While customers are largely satisfied with the investees’ products and services, it is important to ensure companies sell quality products, prevent challenges, and offer good customer service when there are issues, to ensure consumers can realise the full benefits of the products. Overall, customers are largely satisfied with the investees, with the Net Promoter Score® of 65 (Measure of satisfaction and loyalty on a scale of -100 to 100), compared to the 60 Decibels Energy Benchmark of 47. Customers mainly cite the quality of the product, affordability, and reliability as the main value drivers. Additionally, two-thirds of customers rate the value of money of the products as ‘very good’ or ‘good’. However, more than a quarter of customers are experiencing challenges with their products, and this is negatively affecting their satisfaction, and the impact of energy access.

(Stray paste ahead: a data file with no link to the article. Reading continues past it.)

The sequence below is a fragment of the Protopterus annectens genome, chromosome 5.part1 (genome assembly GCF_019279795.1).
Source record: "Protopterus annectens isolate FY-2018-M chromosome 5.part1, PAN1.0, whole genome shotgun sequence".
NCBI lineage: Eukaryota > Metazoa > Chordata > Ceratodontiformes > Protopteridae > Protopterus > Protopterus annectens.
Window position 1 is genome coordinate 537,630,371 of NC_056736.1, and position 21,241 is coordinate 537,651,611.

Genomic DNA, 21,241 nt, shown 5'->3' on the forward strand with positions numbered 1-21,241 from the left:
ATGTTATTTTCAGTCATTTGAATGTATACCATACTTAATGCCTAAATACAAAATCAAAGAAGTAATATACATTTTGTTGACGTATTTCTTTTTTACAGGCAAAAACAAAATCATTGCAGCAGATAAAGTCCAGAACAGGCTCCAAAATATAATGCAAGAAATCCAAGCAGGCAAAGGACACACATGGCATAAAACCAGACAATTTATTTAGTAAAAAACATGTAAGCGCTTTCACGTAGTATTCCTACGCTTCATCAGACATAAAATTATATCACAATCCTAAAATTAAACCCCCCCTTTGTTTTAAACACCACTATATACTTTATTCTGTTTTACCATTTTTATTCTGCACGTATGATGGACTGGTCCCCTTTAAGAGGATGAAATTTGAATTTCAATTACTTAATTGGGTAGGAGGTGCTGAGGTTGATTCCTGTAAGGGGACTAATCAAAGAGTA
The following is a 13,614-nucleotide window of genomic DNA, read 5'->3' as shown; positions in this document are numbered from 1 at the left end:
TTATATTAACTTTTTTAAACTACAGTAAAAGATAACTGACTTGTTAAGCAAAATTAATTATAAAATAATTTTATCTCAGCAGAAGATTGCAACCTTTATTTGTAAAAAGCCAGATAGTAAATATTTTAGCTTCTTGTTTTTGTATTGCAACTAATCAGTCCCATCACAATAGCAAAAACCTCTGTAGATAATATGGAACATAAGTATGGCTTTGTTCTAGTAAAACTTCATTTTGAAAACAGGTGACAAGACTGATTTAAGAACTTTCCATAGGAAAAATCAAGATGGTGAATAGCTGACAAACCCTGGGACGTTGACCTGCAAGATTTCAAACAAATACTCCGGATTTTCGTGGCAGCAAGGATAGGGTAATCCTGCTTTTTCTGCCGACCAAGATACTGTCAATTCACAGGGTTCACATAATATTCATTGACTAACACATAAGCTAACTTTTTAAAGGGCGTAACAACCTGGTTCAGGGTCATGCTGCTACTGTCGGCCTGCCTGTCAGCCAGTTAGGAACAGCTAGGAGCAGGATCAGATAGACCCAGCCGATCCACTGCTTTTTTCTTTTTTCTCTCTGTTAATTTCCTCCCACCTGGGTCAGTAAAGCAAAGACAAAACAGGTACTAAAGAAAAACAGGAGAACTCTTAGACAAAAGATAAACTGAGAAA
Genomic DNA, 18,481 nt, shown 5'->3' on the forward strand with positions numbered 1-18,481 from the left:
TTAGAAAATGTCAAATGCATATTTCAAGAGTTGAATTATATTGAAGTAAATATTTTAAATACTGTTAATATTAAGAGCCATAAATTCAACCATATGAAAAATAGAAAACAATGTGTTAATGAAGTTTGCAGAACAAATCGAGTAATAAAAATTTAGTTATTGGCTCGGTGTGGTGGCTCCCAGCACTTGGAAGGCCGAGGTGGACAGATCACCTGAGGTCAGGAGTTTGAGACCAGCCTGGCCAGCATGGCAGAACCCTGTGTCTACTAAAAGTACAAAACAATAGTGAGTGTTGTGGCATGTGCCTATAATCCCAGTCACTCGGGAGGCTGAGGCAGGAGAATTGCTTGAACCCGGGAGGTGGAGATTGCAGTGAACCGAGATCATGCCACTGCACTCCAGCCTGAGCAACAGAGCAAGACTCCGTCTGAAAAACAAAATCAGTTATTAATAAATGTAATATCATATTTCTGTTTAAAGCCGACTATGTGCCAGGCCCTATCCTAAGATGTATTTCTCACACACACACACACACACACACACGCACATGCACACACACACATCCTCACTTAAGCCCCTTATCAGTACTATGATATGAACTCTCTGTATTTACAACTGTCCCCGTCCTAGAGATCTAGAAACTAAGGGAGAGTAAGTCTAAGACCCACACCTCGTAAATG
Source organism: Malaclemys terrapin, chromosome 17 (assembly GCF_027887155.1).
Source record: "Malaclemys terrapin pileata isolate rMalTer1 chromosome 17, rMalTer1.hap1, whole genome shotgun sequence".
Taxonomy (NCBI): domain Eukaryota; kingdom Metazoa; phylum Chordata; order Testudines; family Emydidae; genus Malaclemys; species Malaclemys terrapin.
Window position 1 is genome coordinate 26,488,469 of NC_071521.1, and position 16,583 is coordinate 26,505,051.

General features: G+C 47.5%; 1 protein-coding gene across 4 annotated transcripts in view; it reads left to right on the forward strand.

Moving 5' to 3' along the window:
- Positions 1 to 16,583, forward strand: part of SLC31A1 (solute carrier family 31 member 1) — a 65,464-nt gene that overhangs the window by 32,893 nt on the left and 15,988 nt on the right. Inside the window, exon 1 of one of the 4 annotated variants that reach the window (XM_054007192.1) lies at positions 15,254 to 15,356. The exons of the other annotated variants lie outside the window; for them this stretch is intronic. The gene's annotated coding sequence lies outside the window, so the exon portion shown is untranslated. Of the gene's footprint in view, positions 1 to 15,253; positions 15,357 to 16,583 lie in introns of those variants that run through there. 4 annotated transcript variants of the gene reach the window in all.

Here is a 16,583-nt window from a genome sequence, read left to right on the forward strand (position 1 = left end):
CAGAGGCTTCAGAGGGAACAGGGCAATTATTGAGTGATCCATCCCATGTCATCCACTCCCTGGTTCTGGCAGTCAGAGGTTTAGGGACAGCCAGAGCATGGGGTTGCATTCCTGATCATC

Over-indebtedness can hinder the achievement of universal energy access, especially for the most vulnerable populations. It is important to provide support and create solutions that are unique to these populations to ensure they have access to clean and affordable energy and ensure consumer protection is adhered to. Over-indebtedness and ability to pay remains an issue with about a quarter of customers saying the repayments they make for their product are either ‘somewhat of a burden’ or ‘a heavy burden’. Customers from rural areas were more likely to report payment being a burden (32%) compared to those from peri-urban (21%) and urban areas (19%) perhaps reflecting their economic status. 


Read the findings here >>